How to Book a Tour

How to Book a Tour

Embarking on a tour is something every musician dreams of. It's a chance travel, connect with fans, showcase your talent in new cities and build momentum for your music career. I actually, started my career booking tours for Nile Rodgers and his band Chic, so I can honestly tell you the whole process of booking a tour requires careful planning, organization and strategic decision-making. A missed flight, a canceled show or simply type on the tour schedule can cause total chaos and put you at risk of losing a ton of money. So whether you're a solo artist or part of a band, here are my step-by-step recommendations to help you navigate the process of booking your first tour and setting yourself up for success.

Preparing and Organizing Your First Tour

Create an Electronic Press Kit (EPK):

An electronic press kit (EPK) is a digital package that includes information about your band members, music and tour. It's a good idea to create your EPK before doing anything else because you may need it when booking your shows, working with booking agents or when getting press coverage for your tour. If you want to learn the steps for creating a press kit check out are article Electronic Press Kits AKA your EPK. In general, you want to create a professional EPK that showcases your music, photos, bio, press coverage, the date range your band is available and any scheduled performance dates. Include links to your music streaming platforms, social media profiles and website for easy access and above all you'll need to have show some live performance videos. Concert venues, local promoters and booking agent will want to see what your show is like.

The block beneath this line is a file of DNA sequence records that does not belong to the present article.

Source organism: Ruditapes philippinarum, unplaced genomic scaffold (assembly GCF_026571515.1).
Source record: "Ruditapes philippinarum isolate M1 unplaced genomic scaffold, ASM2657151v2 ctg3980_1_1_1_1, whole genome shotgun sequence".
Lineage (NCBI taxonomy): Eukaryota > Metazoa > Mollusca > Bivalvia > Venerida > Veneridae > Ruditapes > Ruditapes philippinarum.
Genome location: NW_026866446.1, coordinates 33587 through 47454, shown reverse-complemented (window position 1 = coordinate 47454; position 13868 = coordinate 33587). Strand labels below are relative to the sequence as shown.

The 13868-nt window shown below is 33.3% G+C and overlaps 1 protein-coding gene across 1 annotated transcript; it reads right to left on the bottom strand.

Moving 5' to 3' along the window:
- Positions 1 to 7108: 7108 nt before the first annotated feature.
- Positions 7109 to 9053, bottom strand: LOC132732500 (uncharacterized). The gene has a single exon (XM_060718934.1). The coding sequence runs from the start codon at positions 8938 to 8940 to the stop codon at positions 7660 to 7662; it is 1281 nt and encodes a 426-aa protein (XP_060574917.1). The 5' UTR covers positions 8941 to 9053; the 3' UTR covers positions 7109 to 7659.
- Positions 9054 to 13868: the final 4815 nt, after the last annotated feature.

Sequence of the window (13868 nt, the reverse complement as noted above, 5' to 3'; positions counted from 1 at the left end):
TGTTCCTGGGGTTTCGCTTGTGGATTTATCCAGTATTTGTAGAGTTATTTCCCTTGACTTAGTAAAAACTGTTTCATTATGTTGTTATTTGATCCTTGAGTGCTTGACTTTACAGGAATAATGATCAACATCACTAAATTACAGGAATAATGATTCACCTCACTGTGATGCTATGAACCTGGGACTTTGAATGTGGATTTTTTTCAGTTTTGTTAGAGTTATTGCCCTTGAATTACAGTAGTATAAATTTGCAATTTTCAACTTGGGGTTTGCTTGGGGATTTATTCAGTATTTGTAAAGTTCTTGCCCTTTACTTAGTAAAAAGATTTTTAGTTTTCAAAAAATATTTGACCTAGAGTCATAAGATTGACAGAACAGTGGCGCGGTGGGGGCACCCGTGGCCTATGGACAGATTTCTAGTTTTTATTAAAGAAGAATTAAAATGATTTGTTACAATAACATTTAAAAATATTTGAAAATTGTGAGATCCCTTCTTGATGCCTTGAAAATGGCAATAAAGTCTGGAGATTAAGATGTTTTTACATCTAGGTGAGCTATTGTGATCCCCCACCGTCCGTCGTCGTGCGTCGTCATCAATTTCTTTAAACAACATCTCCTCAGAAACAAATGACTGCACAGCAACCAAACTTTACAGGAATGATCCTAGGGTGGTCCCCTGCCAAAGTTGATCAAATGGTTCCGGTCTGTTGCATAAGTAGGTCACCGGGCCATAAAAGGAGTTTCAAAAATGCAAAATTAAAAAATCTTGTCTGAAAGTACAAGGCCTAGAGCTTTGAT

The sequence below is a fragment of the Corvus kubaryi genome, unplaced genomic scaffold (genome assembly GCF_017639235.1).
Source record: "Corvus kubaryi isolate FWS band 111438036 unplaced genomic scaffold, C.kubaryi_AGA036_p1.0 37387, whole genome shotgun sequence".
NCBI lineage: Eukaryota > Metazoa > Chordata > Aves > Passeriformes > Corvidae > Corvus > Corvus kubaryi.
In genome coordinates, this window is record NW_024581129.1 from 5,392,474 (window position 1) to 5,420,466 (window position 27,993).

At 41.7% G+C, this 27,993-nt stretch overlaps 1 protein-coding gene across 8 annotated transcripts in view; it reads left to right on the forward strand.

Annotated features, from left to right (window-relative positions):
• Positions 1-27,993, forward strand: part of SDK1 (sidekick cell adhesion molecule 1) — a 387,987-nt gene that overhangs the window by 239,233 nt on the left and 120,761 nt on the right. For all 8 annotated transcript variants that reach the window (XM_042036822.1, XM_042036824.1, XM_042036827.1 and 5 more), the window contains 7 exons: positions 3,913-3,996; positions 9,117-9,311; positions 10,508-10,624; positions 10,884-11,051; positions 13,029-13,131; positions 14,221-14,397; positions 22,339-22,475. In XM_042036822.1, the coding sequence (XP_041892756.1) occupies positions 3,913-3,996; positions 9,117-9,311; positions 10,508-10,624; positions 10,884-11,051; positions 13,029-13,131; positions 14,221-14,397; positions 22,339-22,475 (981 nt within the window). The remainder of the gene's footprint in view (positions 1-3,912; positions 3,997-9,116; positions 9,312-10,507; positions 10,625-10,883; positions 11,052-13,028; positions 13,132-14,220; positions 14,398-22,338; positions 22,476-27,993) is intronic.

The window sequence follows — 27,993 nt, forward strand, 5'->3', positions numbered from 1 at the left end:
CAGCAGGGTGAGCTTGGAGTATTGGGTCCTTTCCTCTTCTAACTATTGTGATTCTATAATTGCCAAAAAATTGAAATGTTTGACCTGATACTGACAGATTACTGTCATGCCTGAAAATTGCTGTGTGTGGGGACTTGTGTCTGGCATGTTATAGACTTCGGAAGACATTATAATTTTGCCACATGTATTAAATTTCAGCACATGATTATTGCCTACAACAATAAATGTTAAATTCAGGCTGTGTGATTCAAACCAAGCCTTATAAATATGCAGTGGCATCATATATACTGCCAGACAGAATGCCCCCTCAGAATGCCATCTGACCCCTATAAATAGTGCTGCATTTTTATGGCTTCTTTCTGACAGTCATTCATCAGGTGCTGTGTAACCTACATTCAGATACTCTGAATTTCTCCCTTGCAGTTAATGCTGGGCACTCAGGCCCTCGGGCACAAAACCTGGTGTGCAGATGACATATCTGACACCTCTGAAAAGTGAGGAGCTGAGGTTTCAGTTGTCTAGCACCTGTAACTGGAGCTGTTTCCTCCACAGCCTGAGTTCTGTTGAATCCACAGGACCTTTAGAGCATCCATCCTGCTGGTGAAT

Related Articles: Electronic Press Kits AKA your EPK

Set Clear Goals and Objectives:

Before diving into the logistics of booking a tour, take the time to define your goals and objectives, especially if it's your first time going through the process. What do you hope to achieve with this tour? Are you looking to promote a new album, expand your fan base or simply gain experience performing live? Setting clear goals will help guide your decisions and shape your tour strategy.

Planning Your Tour Route: Part 1 - Tour Location

Planning your Tour Route is a 2-Part process.